“I’m hurting for real. He was a good dad. He loved his job for real,” he said.

Glimpses of hope remained, though, as Thomas caught up with Terra Utley as she searched for her pitbull who ran off when her home was blown off of its foundation.

“Nola! Oh my god!” Utley exclaimed as she found her beloved dog. “”Oh, my baby! I love you so much!”


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If early reports are confirmed, the twister “will likely go down perhaps as one of the longest track violent tornadoes in United States history,” said Victor Gensini, a researcher on extreme weather at Northern Illinois University..

President Joe Biden released a statement Saturday, saying, “To lose a loved one like this is an unimaginable tragedy. We’re working with the governor to ensure they have what they need as the search for survivors and damage assessments continue.”

Biden approved an emergency disaster declaration for Kentucky on Saturday and pledged to support the affected states.

Georgia governor Brian Kemp also issued a statement about storms, saying:

“Marty, the girls, and I join our fellow Americans in praying for the families facing the devastating loss caused by the tornadoes in Kentucky last night,” Kemp tweeted.

Six people were killed in the collapse of the Amazon warehouse in Edwardsville, Illinois, with another injured worker airlifted to a hospital, fire Chief James Whiteford said.

Investigators searched the rubble throughout the day for additional victims and 45 people survived, Whiteford said. Authorities were uncertain Saturday evening whether anyone was still unaccounted because workers were in the midst of a shift change when it was struck by the tornado about 8:30 p.m. Friday.

“This is a devastating tragedy for our Amazon family and our focus is on supporting our employees and partners,” Amazon spokesperson Richard Rocha said in a written statement.

The Retail, Wholesale and Department Store Union, which has been trying to organize workers at an Amazon facility in Alabama, criticized the company for keeping the Illinois site open during a weather emergency.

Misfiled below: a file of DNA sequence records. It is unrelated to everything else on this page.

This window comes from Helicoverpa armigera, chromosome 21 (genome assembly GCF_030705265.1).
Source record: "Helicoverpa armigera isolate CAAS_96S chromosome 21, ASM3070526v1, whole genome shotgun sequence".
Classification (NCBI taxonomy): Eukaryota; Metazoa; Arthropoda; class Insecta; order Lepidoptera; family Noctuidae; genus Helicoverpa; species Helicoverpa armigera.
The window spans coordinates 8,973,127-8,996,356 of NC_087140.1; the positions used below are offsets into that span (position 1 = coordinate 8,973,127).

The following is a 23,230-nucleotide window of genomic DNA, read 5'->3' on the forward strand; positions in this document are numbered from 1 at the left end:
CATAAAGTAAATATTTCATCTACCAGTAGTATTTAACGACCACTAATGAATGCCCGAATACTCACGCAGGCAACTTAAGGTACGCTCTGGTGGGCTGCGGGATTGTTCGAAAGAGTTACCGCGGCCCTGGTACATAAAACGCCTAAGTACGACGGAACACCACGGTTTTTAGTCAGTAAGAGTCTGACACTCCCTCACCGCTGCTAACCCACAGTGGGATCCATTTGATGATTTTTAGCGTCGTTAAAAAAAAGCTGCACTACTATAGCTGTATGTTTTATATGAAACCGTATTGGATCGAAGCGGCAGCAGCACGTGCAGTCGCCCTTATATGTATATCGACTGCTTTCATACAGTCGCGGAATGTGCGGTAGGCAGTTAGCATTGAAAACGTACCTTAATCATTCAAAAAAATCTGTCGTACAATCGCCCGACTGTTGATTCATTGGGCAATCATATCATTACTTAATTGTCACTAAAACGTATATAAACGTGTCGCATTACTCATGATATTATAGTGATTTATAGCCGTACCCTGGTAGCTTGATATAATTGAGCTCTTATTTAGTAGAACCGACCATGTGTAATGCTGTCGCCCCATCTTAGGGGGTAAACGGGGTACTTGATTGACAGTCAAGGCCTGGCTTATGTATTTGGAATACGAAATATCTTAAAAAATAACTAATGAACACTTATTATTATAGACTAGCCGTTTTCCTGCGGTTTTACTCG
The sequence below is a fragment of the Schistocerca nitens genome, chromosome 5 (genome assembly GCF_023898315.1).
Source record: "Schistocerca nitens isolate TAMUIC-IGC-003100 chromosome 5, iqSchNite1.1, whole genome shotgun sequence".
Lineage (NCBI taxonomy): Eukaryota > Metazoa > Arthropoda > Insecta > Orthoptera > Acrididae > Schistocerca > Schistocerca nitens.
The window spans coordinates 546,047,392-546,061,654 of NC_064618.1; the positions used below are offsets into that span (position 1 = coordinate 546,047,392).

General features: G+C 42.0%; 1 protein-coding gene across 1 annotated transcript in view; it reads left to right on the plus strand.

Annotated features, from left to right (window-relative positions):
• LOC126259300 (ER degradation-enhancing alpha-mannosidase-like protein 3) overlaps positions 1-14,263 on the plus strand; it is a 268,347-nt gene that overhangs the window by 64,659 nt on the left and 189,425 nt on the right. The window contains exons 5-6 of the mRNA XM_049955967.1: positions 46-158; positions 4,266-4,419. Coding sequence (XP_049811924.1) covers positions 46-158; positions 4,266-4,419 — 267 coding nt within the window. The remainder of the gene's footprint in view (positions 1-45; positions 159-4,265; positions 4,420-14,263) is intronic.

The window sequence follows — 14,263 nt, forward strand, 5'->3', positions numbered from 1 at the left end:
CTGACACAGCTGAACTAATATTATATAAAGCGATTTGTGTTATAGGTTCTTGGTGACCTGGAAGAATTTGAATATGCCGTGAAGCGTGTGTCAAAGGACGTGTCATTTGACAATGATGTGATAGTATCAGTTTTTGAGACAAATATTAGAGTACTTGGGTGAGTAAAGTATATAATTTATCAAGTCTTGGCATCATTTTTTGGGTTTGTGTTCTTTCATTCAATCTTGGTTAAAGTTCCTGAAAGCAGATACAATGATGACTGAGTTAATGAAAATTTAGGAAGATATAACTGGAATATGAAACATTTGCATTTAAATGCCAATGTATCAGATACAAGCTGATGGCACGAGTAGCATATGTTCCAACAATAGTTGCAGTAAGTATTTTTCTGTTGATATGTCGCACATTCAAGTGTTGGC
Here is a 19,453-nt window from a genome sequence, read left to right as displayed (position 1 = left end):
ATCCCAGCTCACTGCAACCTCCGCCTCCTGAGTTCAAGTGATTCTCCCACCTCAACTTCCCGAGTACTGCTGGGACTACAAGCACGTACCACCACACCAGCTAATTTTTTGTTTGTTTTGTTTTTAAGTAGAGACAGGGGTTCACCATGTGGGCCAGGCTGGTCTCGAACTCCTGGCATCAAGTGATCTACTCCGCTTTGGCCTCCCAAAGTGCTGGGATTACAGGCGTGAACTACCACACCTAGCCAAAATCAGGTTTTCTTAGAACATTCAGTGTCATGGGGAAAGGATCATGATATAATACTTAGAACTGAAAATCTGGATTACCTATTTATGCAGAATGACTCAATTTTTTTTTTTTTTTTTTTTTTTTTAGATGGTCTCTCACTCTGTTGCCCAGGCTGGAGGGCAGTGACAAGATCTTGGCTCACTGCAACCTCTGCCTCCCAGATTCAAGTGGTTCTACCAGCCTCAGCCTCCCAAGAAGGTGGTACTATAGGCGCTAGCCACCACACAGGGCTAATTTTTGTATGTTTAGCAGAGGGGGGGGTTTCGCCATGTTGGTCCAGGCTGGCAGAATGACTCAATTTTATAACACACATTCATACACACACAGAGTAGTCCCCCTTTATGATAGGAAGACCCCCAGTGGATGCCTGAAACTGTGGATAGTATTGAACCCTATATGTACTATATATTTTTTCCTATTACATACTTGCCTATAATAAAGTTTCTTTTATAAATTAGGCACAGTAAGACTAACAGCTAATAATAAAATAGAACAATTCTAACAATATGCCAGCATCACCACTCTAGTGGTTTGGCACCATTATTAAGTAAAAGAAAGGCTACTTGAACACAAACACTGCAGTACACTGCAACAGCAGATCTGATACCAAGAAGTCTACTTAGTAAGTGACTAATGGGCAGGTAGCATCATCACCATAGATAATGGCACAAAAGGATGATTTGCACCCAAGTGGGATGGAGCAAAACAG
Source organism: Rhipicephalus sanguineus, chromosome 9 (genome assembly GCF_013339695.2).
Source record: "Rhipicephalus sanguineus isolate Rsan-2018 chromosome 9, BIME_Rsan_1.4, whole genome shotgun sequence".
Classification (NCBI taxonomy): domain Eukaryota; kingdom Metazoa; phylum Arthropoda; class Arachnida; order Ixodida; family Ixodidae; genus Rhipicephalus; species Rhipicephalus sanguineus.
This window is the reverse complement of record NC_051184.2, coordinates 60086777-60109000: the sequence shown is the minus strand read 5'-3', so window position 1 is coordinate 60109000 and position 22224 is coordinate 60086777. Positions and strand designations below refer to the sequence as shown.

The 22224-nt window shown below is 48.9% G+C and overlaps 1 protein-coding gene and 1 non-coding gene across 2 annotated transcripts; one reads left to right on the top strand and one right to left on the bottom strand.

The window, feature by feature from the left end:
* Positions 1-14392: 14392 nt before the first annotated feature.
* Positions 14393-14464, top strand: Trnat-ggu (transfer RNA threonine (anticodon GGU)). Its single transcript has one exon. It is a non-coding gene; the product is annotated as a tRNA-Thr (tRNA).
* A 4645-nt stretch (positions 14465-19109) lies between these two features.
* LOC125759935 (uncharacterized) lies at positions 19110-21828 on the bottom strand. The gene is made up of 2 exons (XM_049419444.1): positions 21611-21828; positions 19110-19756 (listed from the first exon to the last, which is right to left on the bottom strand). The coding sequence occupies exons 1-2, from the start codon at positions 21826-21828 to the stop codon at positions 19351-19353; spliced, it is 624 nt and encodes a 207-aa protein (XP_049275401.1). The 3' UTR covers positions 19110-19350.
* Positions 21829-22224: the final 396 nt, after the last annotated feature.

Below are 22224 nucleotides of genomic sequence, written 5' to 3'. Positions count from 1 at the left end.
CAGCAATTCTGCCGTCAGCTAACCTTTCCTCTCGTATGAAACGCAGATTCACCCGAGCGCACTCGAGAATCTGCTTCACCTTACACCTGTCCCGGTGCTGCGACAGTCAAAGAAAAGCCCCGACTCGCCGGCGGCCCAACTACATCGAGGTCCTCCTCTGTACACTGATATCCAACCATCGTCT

Missouri Gov. Mike Parson’s office said the storms killed at least two people in the state and initial assessments indicate they destroyed or did major damage to hundreds of homes and buildings.

Workers at a National Weather Service office had to take shelter as a tornado passed near their office in Weldon Spring, Missouri, about 30 miles (48 kilometers) west of St. Louis.

“This was an incredible storm that lasted a long time and covered a lot of territory,” said Larry Vannozzi, meteorologist in charge of the National Weather Service office covering the Nashville area.

Meteorologists say the storm spawned multiple tornadoes.

In Arkansas, a tornado struck a nursing home in Monette, killing one and trapping 20 people inside as the building collapsed, Craighead County Judge Marvin Day told The Associated Press.

Another person died when the storm hit a Dollar General store in nearby Leachville, Gov. Asa Hutchinson said.

“Probably the most remarkable thing is that there’s not a greater loss of life,” Hutchinson said after touring the wreckage of the nursing home. “It is catastrophic. It’s a total destruction.”

Four storm-related deaths were confirmed in northwestern Tennessee, the Tennessee Emergency Management Agency said.

“This is about the saddest thing I’ve ever seen,” Tennessee Gov. Bill Lee said after touring the community of Dresden, which saw its downtown corridor ripped apart. “The whole town, the whole town.”

The Associated Press contributed to this report.